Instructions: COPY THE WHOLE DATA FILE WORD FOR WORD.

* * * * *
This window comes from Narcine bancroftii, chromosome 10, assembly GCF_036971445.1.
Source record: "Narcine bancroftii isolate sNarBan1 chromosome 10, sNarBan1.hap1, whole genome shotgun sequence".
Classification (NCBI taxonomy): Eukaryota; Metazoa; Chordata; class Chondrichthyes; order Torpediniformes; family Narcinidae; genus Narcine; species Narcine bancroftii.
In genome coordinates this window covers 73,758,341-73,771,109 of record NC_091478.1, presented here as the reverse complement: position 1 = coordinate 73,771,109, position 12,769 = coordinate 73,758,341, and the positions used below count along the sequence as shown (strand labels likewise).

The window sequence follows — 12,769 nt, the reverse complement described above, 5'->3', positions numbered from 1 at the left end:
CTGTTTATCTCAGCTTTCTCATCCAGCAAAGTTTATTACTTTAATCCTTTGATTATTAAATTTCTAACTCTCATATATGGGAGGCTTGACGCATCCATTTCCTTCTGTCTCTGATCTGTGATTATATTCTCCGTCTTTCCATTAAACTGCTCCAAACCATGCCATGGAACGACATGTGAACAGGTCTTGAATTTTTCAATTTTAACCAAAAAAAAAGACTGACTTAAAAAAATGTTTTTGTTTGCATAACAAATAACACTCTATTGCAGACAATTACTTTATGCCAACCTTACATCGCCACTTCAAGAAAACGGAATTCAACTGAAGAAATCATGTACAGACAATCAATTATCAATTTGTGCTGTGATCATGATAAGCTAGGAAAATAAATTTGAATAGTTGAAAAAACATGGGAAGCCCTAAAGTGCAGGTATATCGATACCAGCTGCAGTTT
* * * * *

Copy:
This window comes from Narcine bancroftii, chromosome 10, assembly GCF_036971445.1.
Source record: "Narcine bancroftii isolate sNarBan1 chromosome 10, sNarBan1.hap1, whole genome shotgun sequence".
Classification (NCBI taxonomy): Eukaryota; Metazoa; Chordata; class Chondrichthyes; order Torpediniformes; family Narcinidae; genus Narcine; species Narcine bancroftii.
In genome coordinates this window covers 73,758,341-73,771,109 of record NC_091478.1, presented here as the reverse complement: position 1 = coordinate 73,771,109, position 12,769 = coordinate 73,758,341, and the positions used below count along the sequence as shown (strand labels likewise).

The window sequence follows — 12,769 nt, the reverse complement described above, 5'->3', positions numbered from 1 at the left end:
CTGTTTATCTCAGCTTTCTCATCCAGCAAAGTTTATTACTTTAATCCTTTGATTATTAAATTTCTAACTCTCATATATGGGAGGCTTGACGCATCCATTTCCTTCTGTCTCTGATCTGTGATTATATTCTCCGTCTTTCCATTAAACTGCTCCAAACCATGCCATGGAACGACATGTGAACAGGTCTTGAATTTTTCAATTTTAACCAAAAAAAAAGACTGACTTAAAAAAATGTTTTTGTTTGCATAACAAATAACACTCTATTGCAGACAATTACTTTATGCCAACCTTACATCGCCACTTCAAGAAAACGGAATTCAACTGAAGAAATCATGTACAGACAATCAATTATCAATTTGTGCTGTGATCATGATAAGCTAGGAAAATAAATTTGAATAGTTGAAAAAACATGGGAAGCCCTAAAGTGCAGGTATATCGATACCAGCTGCAGTTT